Benefits communication is increasingly at odds with the way people are actually communicating today. With the rise of social and mobile technologies, people expect to have information at their fingertips when and where they want it.
Benefits communication shouldn’t come just once a year at open enrollment. You can’t throw everything at your people once and expect them to remember or understand it.
Most HR professionals know this, but just don’t know what messages they should be sending or they’re strapped for time with all of their other daily responsibilities. To keep the ideas flowing and fit communication into your busy schedule, you have to:
1. Be relevant: what do people want (or need) to hear?
To think of communication topics, start by looking at the questions people are repeatedly bringing to HR about your benefits package. These are the ideal subjects to craft communications around. For every person that asks a question, there are probably several others that are wondering or who may ask about it later.
When it comes to wellness messages, what topics do your employees want [or need] to hear more about? When considering this, it’s a good idea to look back to your health risk assessment data, if you did one. Did employees report being stressed? Is cholesterol a problem for the majority of your organization? Shape your messages around the topics that you know people will care about. Out-of-the-box newsletters and communications samples often fail to do this.
2. Keep benefits communication short and sweet
Short and sweet is how we like to consume most news and updates, but those two adjectives are the complete opposite of what most benefits communication looks like. Communicating employee benefits doesn’t have to come in encyclopedia form. [Yes, you have to give people the complete information at least once a year, but you don’t need to follow suit with every follow up all year round!]
Try delivering information on your plan in an FAQ format, top 5 lists, or with a unique angle. The typical guideline for bloggers is to keep their content between 200 to 800 words. This is about the attention span most people will have with ongoing benefits communications too.
3. Recycle your benefits content!
If you spent a long time working on an article, presentation for a lunch n’ learn, or other kind of communication, make that effort count! Find another way to repackage the information and use it again. Create a fact sheet, flyer, or a blog from the notes and research you did on the topic. Consider recording an audio version of the contest to offer to employees as a podcast.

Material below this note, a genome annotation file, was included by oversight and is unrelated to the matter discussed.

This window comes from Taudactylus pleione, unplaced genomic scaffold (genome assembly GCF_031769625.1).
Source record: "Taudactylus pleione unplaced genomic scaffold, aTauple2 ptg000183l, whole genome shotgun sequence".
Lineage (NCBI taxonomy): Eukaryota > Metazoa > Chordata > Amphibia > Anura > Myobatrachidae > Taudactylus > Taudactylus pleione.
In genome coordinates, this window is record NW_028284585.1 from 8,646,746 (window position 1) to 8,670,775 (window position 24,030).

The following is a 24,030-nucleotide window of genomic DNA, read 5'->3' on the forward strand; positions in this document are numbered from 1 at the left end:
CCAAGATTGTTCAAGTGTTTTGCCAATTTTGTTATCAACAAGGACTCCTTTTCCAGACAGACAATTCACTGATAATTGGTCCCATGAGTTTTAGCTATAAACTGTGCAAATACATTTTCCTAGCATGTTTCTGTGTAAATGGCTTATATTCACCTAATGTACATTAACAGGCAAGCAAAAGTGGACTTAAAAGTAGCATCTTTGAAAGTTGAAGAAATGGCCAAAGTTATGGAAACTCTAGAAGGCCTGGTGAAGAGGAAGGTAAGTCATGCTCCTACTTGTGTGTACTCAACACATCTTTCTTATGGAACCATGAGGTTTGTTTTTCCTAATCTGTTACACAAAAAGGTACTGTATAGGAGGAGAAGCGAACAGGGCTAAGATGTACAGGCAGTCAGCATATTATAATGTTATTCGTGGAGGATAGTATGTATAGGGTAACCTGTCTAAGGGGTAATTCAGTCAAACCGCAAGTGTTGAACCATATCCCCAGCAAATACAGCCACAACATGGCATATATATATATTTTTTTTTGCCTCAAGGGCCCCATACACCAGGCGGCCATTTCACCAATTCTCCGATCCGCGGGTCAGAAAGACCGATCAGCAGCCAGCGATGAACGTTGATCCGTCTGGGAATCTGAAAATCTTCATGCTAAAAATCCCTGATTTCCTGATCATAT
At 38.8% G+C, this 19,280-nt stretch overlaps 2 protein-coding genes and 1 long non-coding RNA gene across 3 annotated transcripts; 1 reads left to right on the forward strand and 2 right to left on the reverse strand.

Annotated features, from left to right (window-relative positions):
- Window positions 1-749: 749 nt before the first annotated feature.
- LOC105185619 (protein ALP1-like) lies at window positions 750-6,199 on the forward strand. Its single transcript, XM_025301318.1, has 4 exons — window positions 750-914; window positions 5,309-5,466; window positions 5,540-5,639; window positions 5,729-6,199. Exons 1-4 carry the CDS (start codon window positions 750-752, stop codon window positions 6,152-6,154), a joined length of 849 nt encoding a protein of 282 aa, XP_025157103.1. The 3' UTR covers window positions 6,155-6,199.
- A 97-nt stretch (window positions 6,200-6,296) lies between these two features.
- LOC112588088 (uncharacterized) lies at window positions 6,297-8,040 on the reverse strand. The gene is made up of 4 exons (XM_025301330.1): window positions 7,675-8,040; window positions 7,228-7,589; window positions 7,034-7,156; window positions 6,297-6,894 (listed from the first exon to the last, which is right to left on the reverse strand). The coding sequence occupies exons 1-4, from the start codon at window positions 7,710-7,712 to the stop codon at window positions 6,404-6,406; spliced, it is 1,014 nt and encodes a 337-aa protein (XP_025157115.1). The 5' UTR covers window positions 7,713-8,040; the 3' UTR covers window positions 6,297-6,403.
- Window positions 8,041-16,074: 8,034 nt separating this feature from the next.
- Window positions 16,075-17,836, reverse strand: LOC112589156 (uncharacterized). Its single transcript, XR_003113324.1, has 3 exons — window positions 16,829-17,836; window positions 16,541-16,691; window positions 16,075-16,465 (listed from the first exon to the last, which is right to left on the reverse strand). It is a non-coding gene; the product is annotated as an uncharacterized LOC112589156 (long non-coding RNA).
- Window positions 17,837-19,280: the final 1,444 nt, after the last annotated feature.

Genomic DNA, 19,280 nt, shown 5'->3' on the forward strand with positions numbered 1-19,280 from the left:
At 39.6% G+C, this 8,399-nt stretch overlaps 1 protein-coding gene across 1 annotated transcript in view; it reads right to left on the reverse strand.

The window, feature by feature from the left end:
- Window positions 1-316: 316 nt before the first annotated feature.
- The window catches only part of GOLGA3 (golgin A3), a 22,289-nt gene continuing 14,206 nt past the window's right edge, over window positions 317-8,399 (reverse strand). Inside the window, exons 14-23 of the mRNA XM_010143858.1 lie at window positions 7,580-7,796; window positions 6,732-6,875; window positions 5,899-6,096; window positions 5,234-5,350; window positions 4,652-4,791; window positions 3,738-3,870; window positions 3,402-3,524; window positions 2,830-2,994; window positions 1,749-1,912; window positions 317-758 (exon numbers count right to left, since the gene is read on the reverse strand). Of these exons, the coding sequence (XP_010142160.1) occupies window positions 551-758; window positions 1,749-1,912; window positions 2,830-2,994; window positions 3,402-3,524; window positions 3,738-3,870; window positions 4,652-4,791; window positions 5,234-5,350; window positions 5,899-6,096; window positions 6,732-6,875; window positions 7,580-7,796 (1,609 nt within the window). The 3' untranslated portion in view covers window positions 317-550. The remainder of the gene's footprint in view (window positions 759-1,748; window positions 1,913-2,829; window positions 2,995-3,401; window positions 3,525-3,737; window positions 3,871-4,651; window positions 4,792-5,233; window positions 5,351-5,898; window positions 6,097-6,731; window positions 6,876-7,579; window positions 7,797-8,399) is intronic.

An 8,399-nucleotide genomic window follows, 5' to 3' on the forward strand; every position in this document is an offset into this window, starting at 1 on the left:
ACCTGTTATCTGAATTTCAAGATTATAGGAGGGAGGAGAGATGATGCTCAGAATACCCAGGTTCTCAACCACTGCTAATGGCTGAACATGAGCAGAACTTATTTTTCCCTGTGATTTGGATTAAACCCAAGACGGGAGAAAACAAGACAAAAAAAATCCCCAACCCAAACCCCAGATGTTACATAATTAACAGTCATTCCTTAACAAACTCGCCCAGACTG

4. Enlist help with benefits communications
Get other people in your company involved in creating wellness messages. If your plan design or wellness program provides rewards for participation, you can offer points or dollars to employees who research wellness content and help deliver it.
In addition to reducing your workload, having different people’s perspectives about wellness can help keep things interesting. For example, you could ask someone to communicate a personal success story in a “case study” format. If you can find a willing volunteer, it can put a human touch on your benefits plan in a candid and inspirational way. One of our employees just saved $1,500 on an MRI by utilizing a cost comparison tool included in HNI’s plan design – and you can bet people listened when he shared that story!
5. Have fun with benefits communication!
A little humor never hurt anyone. Keep your tone light in communications and use photos, videos, and even jokes to mix things up. [Some have even used comics to explain health care info.]
Another fun approach is to tie benefits and wellness messages to pop culture or something in the news. This is what we were going for with our recent blog Even Lady Gaga Needs EPLI – if we can connect a topic like employment practices liability (sometimes not the juiciest of topics) to a celebrity diva in a fun but relevant way, I’m betting that with a little creativity you can think of something that will do the same for your employees!
How do your wellness and benefits communication stack up?
Our recent HNI University workshop, Branding Benefits [& Why Traditional Benefits Communication Falls Flat], talked about some of the best practices for benefits and wellness communication. As a follow up to this event, during the month of July we're offering a free internal communications assessment. Sign up to see how your benefits brand stacks up in this area!